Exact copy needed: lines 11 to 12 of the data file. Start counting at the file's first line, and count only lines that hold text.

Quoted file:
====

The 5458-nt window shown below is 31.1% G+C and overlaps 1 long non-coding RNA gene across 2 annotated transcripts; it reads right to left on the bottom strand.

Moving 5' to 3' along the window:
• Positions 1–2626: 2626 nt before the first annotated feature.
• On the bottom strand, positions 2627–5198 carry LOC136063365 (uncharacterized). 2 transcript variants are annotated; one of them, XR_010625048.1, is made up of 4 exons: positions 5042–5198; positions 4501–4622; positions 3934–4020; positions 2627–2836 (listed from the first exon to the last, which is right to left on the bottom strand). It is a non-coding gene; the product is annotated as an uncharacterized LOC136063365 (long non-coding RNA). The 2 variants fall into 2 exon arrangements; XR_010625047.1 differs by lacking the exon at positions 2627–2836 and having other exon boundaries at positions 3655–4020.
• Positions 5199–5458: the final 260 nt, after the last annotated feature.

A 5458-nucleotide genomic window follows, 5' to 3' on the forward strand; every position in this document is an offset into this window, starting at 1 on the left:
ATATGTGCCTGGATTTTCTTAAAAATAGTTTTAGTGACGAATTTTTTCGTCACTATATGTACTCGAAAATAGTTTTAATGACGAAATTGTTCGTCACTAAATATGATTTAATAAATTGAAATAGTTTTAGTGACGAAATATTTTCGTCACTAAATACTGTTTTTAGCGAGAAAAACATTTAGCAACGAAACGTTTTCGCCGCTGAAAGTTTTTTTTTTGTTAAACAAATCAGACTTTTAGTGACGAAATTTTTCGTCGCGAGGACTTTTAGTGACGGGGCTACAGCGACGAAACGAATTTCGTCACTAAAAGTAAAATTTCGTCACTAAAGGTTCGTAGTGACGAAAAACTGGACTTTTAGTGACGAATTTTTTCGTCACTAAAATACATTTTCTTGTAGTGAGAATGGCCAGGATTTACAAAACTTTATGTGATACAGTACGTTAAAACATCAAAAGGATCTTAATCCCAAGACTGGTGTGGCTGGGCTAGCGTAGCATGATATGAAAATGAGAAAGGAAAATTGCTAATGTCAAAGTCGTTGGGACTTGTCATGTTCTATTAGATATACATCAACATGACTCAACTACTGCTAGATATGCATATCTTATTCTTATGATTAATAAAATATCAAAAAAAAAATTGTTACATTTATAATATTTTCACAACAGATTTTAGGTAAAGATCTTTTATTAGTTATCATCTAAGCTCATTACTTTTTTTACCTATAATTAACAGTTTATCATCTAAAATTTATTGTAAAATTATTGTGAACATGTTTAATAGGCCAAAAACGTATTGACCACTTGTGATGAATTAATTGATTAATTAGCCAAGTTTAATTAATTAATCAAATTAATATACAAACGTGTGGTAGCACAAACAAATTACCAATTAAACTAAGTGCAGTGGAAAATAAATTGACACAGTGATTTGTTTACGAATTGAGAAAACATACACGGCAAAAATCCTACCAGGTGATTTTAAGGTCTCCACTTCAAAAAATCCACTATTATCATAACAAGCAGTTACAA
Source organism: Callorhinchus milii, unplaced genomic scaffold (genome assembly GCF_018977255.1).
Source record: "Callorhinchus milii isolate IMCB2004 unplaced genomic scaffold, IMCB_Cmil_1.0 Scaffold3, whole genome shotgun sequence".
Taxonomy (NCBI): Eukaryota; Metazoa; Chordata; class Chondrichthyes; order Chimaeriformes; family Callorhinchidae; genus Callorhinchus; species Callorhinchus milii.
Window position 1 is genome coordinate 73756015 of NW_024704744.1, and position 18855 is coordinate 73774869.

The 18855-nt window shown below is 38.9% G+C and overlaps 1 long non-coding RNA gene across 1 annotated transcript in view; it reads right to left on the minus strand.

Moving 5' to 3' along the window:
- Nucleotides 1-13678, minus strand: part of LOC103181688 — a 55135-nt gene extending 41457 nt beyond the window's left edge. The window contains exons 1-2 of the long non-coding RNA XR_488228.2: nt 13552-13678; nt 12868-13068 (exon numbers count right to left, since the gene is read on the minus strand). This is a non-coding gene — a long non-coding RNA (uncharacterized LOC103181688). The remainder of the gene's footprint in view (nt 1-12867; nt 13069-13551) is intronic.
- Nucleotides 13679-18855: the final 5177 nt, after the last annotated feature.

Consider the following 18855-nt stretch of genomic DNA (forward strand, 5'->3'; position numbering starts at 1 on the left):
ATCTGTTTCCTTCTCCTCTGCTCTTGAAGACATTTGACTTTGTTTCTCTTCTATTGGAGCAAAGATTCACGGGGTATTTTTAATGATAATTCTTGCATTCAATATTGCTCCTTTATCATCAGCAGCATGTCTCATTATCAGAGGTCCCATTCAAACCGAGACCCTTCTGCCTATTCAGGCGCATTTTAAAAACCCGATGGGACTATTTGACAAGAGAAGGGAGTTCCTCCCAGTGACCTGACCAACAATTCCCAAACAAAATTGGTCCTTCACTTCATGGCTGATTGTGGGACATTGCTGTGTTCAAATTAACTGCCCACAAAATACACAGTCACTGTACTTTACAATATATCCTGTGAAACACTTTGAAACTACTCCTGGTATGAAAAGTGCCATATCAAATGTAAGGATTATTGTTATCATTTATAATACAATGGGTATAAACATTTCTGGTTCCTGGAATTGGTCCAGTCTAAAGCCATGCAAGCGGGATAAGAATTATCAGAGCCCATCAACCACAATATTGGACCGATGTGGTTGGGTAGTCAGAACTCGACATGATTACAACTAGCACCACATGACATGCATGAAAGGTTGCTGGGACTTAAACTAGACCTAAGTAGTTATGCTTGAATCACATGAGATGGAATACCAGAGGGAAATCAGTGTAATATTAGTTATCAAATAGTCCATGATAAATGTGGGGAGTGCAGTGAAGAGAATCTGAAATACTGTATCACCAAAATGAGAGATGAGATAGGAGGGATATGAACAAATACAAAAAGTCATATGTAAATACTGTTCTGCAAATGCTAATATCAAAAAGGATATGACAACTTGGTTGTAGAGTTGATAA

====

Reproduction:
Window position 1 is genome coordinate 73756015 of NW_024704744.1, and position 18855 is coordinate 73774869.

The 18855-nt window shown below is 38.9% G+C and overlaps 1 long non-coding RNA gene across 1 annotated transcript in view; it reads right to left on the minus strand.